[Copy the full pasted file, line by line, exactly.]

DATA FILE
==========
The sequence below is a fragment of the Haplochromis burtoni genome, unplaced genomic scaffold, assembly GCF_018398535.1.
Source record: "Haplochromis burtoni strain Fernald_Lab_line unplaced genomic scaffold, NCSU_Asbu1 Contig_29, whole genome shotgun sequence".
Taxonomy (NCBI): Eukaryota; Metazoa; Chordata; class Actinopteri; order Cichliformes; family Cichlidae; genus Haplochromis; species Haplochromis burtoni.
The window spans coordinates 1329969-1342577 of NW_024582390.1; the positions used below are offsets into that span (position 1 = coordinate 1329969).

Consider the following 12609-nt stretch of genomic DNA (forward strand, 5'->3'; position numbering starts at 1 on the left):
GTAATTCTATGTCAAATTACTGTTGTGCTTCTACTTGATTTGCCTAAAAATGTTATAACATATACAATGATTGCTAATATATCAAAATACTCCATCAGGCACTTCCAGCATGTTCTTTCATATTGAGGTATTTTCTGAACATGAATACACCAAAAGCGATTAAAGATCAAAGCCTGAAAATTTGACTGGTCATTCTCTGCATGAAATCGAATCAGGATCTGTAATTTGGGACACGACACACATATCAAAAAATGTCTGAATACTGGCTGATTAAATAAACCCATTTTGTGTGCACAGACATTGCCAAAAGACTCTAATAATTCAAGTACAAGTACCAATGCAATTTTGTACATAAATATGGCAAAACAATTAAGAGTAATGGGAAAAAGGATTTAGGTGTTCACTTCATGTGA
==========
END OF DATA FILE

The sequence below is a fragment of the Haplochromis burtoni genome, unplaced genomic scaffold, assembly GCF_018398535.1.
Source record: "Haplochromis burtoni strain Fernald_Lab_line unplaced genomic scaffold, NCSU_Asbu1 Contig_29, whole genome shotgun sequence".
Taxonomy (NCBI): Eukaryota; Metazoa; Chordata; class Actinopteri; order Cichliformes; family Cichlidae; genus Haplochromis; species Haplochromis burtoni.
The window spans coordinates 1329969-1342577 of NW_024582390.1; the positions used below are offsets into that span (position 1 = coordinate 1329969).

Consider the following 12609-nt stretch of genomic DNA (forward strand, 5'->3'; position numbering starts at 1 on the left):
GTAATTCTATGTCAAATTACTGTTGTGCTTCTACTTGATTTGCCTAAAAATGTTATAACATATACAATGATTGCTAATATATCAAAATACTCCATCAGGCACTTCCAGCATGTTCTTTCATATTGAGGTATTTTCTGAACATGAATACACCAAAAGCGATTAAAGATCAAAGCCTGAAAATTTGACTGGTCATTCTCTGCATGAAATCGAATCAGGATCTGTAATTTGGGACACGACACACATATCAAAAAATGTCTGAATACTGGCTGATTAAATAAACCCATTTTGTGTGCACAGACATTGCCAAAAGACTCTAATAATTCAAGTACAAGTACCAATGCAATTTTGTACATAAATATGGCAAAACAATTAAGAGTAATGGGAAAAAGGATTTAGGTGTTCACTTCATGTGA